MEMORANDUM OPINION AND ORDER
JOHN G. HEYBURN, II, District Judge.
This matter is before the Court on Defendant Macias-Farias's second motion for a new trial or judgment of acquittal. For the reasons outlined below, Defendant's motion is denied.
On July 1, 2011, Defendant was convicted of knowingly conspiring to possess with intent to distribute 1000 kilograms or more of marijuana, in violation of 21 U.S.C. §§ 841(a)(1) and 846, and knowingly and intentionally possessing with intent to distribute 1000 kilograms or more of a substance containing marijuana, in violation of 21 U.S.C. §§ 841(a)(1) and (b)(1)(A)(vii), and 18 U.S.C. § 2.
On July 29, 2011, Defendant filed his first motion for a new trial. The Court denied the motion on September 12, 2011. Defendant proceeded to appeal both his conviction and sentence to the Sixth Circuit, which affirmed this Court's denial of a new trail but ordered a limited remand for this Court to make specific findings regarding the applied sentence enhancement of obstruction. The Court made the required findings and proceeded to resentence Defendant, reserving its ruling on the current motion at that time.
In his second motion for a new trial or judgment of acquittal, Defendant urges the Court to retroactively apply the rule set forth in Alleyne v. United States, 133 S.Ct. 2151 (2013). There are two problems with this proposition: (1) the motion is untimely, and (2) Alleyne affords no relief for the Defendant.
Defendant moves for relief under Federal Rules of Criminal Procedure 29 (Judgment of Acquittal), 33 (New Trial) and 34 (Arresting Judgment). The cited rules indicate that a Rule 29 motion must be made "within 14 days after a guilty verdict or after the court discharges the jury, whichever is later." Fed. R.Crim. P. 29(c)(1). Likewise, a Rule 34 motion must be made "within 14 days after the court accepts a verdict or finding of guilty...." Fed. R.Crim. P. 34(b). Finally, a Rule 33 motion for a new trial that is not based on-as this motion is not-newly discovered evidence must be filed "within 14 days after the verdict or finding of guilty." Fed. R.Crim. P. 33(b)(1)-(2).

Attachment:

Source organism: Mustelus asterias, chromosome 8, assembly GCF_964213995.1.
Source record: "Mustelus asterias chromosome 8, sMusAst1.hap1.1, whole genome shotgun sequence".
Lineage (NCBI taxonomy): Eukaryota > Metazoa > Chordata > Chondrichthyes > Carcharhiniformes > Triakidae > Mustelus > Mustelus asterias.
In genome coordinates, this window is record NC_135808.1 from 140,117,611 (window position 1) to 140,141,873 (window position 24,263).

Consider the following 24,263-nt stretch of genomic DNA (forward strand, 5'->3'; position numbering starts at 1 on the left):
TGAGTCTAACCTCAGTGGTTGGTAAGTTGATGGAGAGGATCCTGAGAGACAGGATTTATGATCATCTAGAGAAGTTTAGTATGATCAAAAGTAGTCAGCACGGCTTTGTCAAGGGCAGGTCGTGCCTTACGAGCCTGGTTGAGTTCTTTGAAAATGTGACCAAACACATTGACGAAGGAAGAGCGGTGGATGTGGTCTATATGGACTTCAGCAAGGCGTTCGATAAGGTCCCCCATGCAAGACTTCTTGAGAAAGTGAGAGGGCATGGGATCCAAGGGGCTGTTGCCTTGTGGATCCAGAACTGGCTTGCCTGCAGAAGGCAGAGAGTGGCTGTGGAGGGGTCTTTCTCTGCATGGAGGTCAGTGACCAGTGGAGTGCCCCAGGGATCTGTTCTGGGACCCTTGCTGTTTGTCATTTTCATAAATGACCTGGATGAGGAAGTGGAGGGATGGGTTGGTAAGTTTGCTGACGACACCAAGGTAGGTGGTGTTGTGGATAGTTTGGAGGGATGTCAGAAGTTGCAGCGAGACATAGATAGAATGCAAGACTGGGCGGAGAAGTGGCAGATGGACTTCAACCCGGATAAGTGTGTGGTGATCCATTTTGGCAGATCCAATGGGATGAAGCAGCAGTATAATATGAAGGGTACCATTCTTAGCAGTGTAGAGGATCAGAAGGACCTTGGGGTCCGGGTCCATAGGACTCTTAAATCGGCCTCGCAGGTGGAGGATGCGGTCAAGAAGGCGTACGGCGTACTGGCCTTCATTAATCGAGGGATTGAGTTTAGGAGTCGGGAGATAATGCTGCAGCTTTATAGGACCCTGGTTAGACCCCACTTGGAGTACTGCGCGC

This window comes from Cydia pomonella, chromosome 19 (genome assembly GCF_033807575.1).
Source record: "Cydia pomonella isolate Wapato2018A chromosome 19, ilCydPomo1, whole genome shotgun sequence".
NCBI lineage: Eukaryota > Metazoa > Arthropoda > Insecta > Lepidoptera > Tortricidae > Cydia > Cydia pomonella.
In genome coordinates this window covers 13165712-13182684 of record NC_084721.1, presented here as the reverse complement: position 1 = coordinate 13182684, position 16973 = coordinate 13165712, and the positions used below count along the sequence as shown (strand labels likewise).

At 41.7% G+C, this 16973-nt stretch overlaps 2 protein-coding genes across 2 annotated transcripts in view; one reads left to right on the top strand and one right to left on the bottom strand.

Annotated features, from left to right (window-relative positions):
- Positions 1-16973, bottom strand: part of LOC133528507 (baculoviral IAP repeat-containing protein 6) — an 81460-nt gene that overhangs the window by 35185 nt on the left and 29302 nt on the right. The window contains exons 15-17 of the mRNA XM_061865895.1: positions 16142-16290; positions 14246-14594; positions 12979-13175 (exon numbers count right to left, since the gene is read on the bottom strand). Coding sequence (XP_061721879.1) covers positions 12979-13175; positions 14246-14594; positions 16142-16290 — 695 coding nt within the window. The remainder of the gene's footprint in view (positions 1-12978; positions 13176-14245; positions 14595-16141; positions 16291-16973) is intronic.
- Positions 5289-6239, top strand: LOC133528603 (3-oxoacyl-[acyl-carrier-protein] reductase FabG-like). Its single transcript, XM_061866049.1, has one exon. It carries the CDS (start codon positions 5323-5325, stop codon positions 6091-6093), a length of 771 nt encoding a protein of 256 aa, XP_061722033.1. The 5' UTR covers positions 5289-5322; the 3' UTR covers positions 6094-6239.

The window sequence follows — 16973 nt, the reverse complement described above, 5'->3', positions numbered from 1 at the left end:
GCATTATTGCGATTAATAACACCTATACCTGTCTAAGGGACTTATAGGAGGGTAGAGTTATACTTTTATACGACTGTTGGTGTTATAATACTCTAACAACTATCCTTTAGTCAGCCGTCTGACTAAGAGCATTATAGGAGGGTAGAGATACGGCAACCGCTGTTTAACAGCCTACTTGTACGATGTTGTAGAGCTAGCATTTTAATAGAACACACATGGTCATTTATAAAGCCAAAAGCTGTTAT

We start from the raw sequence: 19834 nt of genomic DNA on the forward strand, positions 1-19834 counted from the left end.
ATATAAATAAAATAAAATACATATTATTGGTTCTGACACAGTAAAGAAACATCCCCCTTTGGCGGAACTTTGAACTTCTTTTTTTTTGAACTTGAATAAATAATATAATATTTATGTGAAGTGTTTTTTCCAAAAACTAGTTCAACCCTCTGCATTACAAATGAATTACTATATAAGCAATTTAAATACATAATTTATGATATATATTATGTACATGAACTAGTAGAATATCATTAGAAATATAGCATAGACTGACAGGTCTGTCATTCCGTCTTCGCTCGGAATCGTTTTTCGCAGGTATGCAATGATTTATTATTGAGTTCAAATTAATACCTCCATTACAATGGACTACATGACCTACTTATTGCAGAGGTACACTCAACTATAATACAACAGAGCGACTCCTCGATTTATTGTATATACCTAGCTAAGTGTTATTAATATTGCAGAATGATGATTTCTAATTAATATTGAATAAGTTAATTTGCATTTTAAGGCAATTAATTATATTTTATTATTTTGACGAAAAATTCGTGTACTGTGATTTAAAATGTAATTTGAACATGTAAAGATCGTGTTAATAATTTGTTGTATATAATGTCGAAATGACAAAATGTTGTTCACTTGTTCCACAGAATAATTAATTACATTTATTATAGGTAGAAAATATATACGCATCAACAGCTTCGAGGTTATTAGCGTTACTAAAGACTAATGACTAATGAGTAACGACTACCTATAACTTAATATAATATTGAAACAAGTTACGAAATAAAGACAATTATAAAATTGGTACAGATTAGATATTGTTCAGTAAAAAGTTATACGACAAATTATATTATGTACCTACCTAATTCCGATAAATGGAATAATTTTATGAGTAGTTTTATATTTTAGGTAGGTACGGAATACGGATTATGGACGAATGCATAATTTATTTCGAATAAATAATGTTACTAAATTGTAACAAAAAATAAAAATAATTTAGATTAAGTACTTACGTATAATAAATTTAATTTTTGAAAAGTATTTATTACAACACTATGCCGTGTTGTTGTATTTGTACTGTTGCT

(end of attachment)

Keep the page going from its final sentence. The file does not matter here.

Defendant does not allege any newly discovered evidence that would warrant extending the deadline for filing a Rule 33 motion for a new trial. He filed the present motion on September 20, 2013, well over two years after the jury delivered its verdict in his criminal trial on July 1, 2011. Defendant's motion appears to be untimely.
Even retroactive application of Alleyne would not merit a new trial. Alleyne stands for the proposition that any fact that increases a mandatory minimum sentence is an "element" that must be submitted to the jury. Alleyne v. United States, 133 S.Ct. 2151, 2158, 2163 (2013). In the present case, the jury determined that the prosecution had proven beyond a reasonable doubt that more than 1000 kilograms of illegal drugs were involved in both Counts I and II. ECF No. 246, p.6 ("You must also determine the amount of marijuana involved in the conspiracy. The verdict form has a space for you to indicate the amount of marijuana. The burden is on the government to establish the amount of marijuana beyond a reasonable doubt."); id. at p. 10 ("You must also determine the amount of marijuana that the defendant possessed or aided and abett[ed] someone in possessing. The verdict form has a space for you to indicate the amount of marijuana. The burden is on the government to establish the amount of marijuana beyond a reasonable doubt."). On the verdict form, the jurors duly indicated their unanimous agreement that the government had met its burden of establishing beyond a reasonable doubt that Counts I and II each involved "1000 kilograms or more." ECF No. 247.
In his motion, Defendant notes a sentence from the Presentencing Report that states "defendant shall be held accountable for a total of 5, 346 pounds of marijuana involved in the conspiracy." This does not change the fact that the operative amount of drugs which dictated the minimum penalty for the crimes at issue here-i.e., the fact that Alleyne instructs should be treated as an "element" of the crime and decided by the jury, rather than a sentencing factor weighed by the judge-was decided by an appropriately instructed jury.
Being otherwise sufficiently advised,
IT IS ORDERED that Defendant's motion for a new trial or judgment of acquittal ...